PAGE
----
By David Dalglish
In booklet #4 of the Shadowdance sequence, Haern is the King's Watcher, born an murderer in basic terms to develop into the town of Veldaren's protector opposed to the thief guilds.
When Lord Victor Kane assaults the town, made up our minds to stamp out all corruption, overseas gangs pour in amidst the chaos in an try to overthrow the present lords of the underworld.
And while a mysterious killer often called the Widow starts mutilating thieves, paranoia engulfs the town. Haern is aware a person is in the back of the turmoil, pulling strings. If he doesn't discover who — and shortly — his liked urban will burn.
Light or darkness: the place will the road be drawn?
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Additional resources for A Dance of Shadows (Shadowdance, Book 4)
Disregarding this, what Bluebeard forbids his wife must be some kind of sexual knowledge or act, shown symbolically; what it is has 35 See an article by Yvonne Verdier, often reproduced or summarized: ‘Grandsmères, si vous saviez: Le Petit Chaperon rouge dans la tradition orale’, Cahiers de la littérature orale, 4 (1978); and Appendix A on Red Riding-Hood below. 36 Beast to Blonde, 244–6. Some of the comments she records make a connection with the sin of Eve, desire for sexual knowledge; but Eve was a virgin, unlike— presumably—Bluebeard’s wife.
The clearest cases are Sleeping Beauty and Red Riding-Hood, from which episodes known in other versions, such as the Prince’s violation of the unconscious girl and the wolf ’s treatment of the grandmother’s corpse, are absent; if Perrault knew them, as seems probable, he must have decided against them on the grounds that they would be found offensive, and made the necessary alterations. The result of all this is that the tales in prose, at least—the position is different with those in verse—became suited to the middle-class introduction xxxvii sensibilities of his time.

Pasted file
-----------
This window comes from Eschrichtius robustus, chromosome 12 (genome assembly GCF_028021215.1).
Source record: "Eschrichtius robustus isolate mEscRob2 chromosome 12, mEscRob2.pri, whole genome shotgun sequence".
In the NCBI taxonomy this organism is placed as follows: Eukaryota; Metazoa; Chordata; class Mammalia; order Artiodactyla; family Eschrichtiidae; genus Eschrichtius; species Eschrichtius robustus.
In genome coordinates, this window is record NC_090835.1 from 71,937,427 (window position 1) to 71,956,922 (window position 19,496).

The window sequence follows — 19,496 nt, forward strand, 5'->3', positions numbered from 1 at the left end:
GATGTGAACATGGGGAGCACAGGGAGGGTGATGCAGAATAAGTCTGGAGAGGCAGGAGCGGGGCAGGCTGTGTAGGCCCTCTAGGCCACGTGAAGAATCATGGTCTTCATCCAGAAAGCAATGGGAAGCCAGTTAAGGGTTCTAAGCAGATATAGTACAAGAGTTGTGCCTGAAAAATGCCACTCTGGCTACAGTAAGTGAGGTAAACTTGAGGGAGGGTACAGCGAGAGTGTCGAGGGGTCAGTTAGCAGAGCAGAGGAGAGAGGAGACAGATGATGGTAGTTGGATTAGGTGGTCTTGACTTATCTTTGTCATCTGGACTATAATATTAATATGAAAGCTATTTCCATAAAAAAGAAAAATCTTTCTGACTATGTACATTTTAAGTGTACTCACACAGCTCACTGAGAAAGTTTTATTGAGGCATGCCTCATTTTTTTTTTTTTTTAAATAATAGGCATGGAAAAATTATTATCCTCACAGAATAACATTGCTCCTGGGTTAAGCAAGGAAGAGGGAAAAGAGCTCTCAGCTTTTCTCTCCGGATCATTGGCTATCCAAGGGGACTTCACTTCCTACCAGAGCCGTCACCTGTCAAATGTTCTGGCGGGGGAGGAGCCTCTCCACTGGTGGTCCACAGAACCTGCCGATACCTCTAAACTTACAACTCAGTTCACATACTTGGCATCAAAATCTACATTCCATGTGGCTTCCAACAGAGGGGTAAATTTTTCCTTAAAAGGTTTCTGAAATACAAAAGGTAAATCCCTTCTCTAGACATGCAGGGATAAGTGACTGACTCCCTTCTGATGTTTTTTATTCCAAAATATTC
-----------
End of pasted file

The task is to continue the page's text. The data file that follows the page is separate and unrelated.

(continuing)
It becomes necessary to hide the offspring from the motherin-law, who behaves (leaving her ogreish propensities aside) like any other mother who suspects that her son is having an illicit affair. The story’s subject, then, has changed, and now concerns the notoriously difﬁcult relationship between a man’s wife and his mother—perhaps not a topic that might be expected in a fairy-tale. We can reconstruct the reasons for it by comparing Perrault’s tale with Basile’s earlier version. Here, the Prince who ﬁnds the sleeping Talia is already married, and takes advantage of her unconscious state to father twins on her; in due course, the jealous wife ﬁnds out, and seeks a dreadful revenge, exactly like Beauty’s mother-in-law.
A Dance of Shadows (Shadowdance, Book 4) by David Dalglish